The Pali Canon is the body of scriptures central to the Theravada school of Buddhism. It contains a large collection of teachings (suttas) attributed to the historical Buddha, as well as sections on rules for monastics and Buddhist philosophy.
The Buddha didn’t write his teachings down, nor did his disciples. It’s said that shortly after his death, five hundred of his disciples gathered for what was known as the First Council. Those particularly gifted at memorization recited what they remembered of his teachings and the others in attendance committed them to memory.
As tradition has it, the Buddha’s teachings were finally written down in Sri Lanka at the end of the first century BCE, some five hundred years after his death. The original body of teachings apparently transcribed in Sri Lanka no longer exists. The extant record we know today as the Pali Canon began about 800 CE.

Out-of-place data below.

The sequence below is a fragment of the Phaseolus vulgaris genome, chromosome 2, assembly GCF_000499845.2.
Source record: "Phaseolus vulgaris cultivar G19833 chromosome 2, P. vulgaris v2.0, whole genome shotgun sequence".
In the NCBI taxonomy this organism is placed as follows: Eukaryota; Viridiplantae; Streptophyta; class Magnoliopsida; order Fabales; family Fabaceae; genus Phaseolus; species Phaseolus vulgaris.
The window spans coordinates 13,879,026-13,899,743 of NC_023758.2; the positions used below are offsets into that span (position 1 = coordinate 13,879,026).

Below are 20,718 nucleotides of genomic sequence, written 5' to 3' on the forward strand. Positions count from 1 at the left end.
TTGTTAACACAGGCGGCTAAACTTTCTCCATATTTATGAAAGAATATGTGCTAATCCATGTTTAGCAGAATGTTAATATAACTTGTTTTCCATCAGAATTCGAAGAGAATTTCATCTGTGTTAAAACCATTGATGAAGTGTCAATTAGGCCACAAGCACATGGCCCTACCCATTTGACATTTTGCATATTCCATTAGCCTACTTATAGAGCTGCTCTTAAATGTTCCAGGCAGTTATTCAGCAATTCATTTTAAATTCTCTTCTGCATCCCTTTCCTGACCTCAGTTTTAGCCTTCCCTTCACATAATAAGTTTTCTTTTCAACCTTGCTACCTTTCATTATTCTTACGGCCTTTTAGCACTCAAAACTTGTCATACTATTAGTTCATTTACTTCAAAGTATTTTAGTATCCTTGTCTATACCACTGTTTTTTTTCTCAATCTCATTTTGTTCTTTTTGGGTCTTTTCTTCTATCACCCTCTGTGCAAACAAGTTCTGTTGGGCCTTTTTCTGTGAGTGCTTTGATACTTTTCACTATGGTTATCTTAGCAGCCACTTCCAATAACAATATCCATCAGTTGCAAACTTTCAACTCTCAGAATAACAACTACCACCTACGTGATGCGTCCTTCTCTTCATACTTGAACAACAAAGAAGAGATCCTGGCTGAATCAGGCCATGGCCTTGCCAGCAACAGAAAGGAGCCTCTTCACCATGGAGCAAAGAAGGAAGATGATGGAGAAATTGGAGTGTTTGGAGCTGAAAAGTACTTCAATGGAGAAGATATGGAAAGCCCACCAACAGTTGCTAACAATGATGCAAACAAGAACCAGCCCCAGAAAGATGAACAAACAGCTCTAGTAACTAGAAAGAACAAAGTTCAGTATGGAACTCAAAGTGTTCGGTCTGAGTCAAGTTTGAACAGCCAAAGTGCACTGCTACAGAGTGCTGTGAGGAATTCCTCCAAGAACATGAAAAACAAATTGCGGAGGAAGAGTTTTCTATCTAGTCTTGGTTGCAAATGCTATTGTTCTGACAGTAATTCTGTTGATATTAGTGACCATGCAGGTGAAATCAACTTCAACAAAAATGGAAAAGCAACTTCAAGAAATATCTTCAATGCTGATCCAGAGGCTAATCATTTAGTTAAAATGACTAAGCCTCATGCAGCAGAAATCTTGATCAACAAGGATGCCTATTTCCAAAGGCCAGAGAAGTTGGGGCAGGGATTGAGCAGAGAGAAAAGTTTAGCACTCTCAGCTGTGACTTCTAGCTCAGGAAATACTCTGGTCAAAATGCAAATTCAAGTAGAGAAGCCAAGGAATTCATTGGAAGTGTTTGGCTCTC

It’s said that the Buddha wanted his teachings presented in vernacular language, rather than the more formal Sanskrit of the educated classes. The language of the original texts was a hybrid of several ancient Prakrit dialects that came to be called Pali, a word that actually means “text.” Although it’s not a language the Buddha spoke, it’s closely related.
The Pali Canon is often referred to as the Tripitaka—the “three baskets”—because it has three sections. The Vinaya Pitaka lists the rules for monastics; the Sutta Pitaka contains the discourses of the Buddha and his principal disciples, plus certain commentaries and works in verse; the Abhidharma Pitaka, also known as the “systematic philosophy” basket, details Buddhist doctrines, especially about the nature of mind.